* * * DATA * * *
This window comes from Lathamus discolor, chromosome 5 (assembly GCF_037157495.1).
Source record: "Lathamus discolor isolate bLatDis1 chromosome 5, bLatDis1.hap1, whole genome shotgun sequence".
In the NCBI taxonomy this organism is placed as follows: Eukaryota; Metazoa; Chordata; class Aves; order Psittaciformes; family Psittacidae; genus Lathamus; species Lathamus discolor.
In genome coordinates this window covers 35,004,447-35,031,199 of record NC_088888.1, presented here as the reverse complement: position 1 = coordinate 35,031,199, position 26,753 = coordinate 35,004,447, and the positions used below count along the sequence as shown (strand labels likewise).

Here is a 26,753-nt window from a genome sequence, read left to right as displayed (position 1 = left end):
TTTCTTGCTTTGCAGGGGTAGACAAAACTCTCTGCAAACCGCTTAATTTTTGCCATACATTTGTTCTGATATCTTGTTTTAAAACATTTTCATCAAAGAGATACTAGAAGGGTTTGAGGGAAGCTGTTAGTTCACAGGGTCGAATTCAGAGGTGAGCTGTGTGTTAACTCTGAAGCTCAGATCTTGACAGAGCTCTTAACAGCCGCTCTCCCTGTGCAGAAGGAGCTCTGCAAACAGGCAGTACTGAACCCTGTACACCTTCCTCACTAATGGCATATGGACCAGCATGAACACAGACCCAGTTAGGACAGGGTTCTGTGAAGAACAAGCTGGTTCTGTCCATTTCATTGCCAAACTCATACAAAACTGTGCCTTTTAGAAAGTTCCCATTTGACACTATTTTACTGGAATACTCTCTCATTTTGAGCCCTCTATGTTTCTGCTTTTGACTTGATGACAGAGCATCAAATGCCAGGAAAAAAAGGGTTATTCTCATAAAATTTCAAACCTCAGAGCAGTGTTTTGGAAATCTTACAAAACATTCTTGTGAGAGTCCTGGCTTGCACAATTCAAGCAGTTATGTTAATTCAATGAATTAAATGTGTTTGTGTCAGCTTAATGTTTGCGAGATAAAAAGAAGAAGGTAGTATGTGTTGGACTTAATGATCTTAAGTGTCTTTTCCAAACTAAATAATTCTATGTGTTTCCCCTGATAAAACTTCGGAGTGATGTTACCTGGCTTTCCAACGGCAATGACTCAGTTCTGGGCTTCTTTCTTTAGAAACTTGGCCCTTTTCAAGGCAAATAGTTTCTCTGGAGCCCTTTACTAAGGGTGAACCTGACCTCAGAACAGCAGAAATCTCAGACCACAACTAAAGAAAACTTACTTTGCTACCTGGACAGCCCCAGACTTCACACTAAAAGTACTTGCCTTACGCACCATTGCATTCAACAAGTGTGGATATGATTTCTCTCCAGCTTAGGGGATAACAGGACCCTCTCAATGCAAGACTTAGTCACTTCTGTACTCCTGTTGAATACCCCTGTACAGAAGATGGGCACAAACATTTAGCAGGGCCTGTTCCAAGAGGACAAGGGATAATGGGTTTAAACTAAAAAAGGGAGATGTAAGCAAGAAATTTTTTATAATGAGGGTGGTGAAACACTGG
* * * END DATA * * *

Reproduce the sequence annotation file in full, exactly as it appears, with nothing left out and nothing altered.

This window comes from Lathamus discolor, chromosome 5 (assembly GCF_037157495.1).
Source record: "Lathamus discolor isolate bLatDis1 chromosome 5, bLatDis1.hap1, whole genome shotgun sequence".
In the NCBI taxonomy this organism is placed as follows: Eukaryota; Metazoa; Chordata; class Aves; order Psittaciformes; family Psittacidae; genus Lathamus; species Lathamus discolor.
In genome coordinates this window covers 35,004,447-35,031,199 of record NC_088888.1, presented here as the reverse complement: position 1 = coordinate 35,031,199, position 26,753 = coordinate 35,004,447, and the positions used below count along the sequence as shown (strand labels likewise).

Here is a 26,753-nt window from a genome sequence, read left to right as displayed (position 1 = left end):
TTTCTTGCTTTGCAGGGGTAGACAAAACTCTCTGCAAACCGCTTAATTTTTGCCATACATTTGTTCTGATATCTTGTTTTAAAACATTTTCATCAAAGAGATACTAGAAGGGTTTGAGGGAAGCTGTTAGTTCACAGGGTCGAATTCAGAGGTGAGCTGTGTGTTAACTCTGAAGCTCAGATCTTGACAGAGCTCTTAACAGCCGCTCTCCCTGTGCAGAAGGAGCTCTGCAAACAGGCAGTACTGAACCCTGTACACCTTCCTCACTAATGGCATATGGACCAGCATGAACACAGACCCAGTTAGGACAGGGTTCTGTGAAGAACAAGCTGGTTCTGTCCATTTCATTGCCAAACTCATACAAAACTGTGCCTTTTAGAAAGTTCCCATTTGACACTATTTTACTGGAATACTCTCTCATTTTGAGCCCTCTATGTTTCTGCTTTTGACTTGATGACAGAGCATCAAATGCCAGGAAAAAAAGGGTTATTCTCATAAAATTTCAAACCTCAGAGCAGTGTTTTGGAAATCTTACAAAACATTCTTGTGAGAGTCCTGGCTTGCACAATTCAAGCAGTTATGTTAATTCAATGAATTAAATGTGTTTGTGTCAGCTTAATGTTTGCGAGATAAAAAGAAGAAGGTAGTATGTGTTGGACTTAATGATCTTAAGTGTCTTTTCCAAACTAAATAATTCTATGTGTTTCCCCTGATAAAACTTCGGAGTGATGTTACCTGGCTTTCCAACGGCAATGACTCAGTTCTGGGCTTCTTTCTTTAGAAACTTGGCCCTTTTCAAGGCAAATAGTTTCTCTGGAGCCCTTTACTAAGGGTGAACCTGACCTCAGAACAGCAGAAATCTCAGACCACAACTAAAGAAAACTTACTTTGCTACCTGGACAGCCCCAGACTTCACACTAAAAGTACTTGCCTTACGCACCATTGCATTCAACAAGTGTGGATATGATTTCTCTCCAGCTTAGGGGATAACAGGACCCTCTCAATGCAAGACTTAGTCACTTCTGTACTCCTGTTGAATACCCCTGTACAGAAGATGGGCACAAACATTTAGCAGGGCCTGTTCCAAGAGGACAAGGGATAATGGGTTTAAACTAAAAAAGGGAGATGTAAGCAAGAAATTTTTTATAATGAGGGTGGTGAAACACTGG